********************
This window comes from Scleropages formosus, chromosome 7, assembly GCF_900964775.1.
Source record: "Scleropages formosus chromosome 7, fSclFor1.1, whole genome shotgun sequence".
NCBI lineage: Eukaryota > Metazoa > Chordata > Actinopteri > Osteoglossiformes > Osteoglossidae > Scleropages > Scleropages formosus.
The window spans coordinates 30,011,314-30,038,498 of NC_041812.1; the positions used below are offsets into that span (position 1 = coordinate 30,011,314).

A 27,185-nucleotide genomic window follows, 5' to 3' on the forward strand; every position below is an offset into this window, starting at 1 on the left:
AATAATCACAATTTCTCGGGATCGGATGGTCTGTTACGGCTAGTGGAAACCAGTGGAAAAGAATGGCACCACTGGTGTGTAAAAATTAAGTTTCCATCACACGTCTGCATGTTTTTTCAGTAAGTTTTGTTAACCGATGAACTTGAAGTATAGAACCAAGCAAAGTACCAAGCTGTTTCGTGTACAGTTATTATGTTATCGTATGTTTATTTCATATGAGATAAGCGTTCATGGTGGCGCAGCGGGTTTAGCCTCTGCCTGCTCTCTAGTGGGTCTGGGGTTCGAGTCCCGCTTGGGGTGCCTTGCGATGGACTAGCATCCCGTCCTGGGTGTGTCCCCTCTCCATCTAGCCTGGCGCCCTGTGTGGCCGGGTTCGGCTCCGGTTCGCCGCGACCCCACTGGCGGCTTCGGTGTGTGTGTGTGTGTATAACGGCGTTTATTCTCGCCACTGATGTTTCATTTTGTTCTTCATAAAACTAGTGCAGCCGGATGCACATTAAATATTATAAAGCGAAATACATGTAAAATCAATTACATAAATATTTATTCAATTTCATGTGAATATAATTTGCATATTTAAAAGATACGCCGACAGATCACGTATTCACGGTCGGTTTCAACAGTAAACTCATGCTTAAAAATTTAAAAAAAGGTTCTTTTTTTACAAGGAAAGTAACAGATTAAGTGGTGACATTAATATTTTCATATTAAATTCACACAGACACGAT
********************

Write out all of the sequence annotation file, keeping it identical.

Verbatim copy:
This window comes from Scleropages formosus, chromosome 7, assembly GCF_900964775.1.
Source record: "Scleropages formosus chromosome 7, fSclFor1.1, whole genome shotgun sequence".
NCBI lineage: Eukaryota > Metazoa > Chordata > Actinopteri > Osteoglossiformes > Osteoglossidae > Scleropages > Scleropages formosus.
The window spans coordinates 30,011,314-30,038,498 of NC_041812.1; the positions used below are offsets into that span (position 1 = coordinate 30,011,314).

A 27,185-nucleotide genomic window follows, 5' to 3' on the forward strand; every position below is an offset into this window, starting at 1 on the left:
AATAATCACAATTTCTCGGGATCGGATGGTCTGTTACGGCTAGTGGAAACCAGTGGAAAAGAATGGCACCACTGGTGTGTAAAAATTAAGTTTCCATCACACGTCTGCATGTTTTTTCAGTAAGTTTTGTTAACCGATGAACTTGAAGTATAGAACCAAGCAAAGTACCAAGCTGTTTCGTGTACAGTTATTATGTTATCGTATGTTTATTTCATATGAGATAAGCGTTCATGGTGGCGCAGCGGGTTTAGCCTCTGCCTGCTCTCTAGTGGGTCTGGGGTTCGAGTCCCGCTTGGGGTGCCTTGCGATGGACTAGCATCCCGTCCTGGGTGTGTCCCCTCTCCATCTAGCCTGGCGCCCTGTGTGGCCGGGTTCGGCTCCGGTTCGCCGCGACCCCACTGGCGGCTTCGGTGTGTGTGTGTGTGTATAACGGCGTTTATTCTCGCCACTGATGTTTCATTTTGTTCTTCATAAAACTAGTGCAGCCGGATGCACATTAAATATTATAAAGCGAAATACATGTAAAATCAATTACATAAATATTTATTCAATTTCATGTGAATATAATTTGCATATTTAAAAGATACGCCGACAGATCACGTATTCACGGTCGGTTTCAACAGTAAACTCATGCTTAAAAATTTAAAAAAAGGTTCTTTTTTTACAAGGAAAGTAACAGATTAAGTGGTGACATTAATATTTTCATATTAAATTCACACAGACACGAT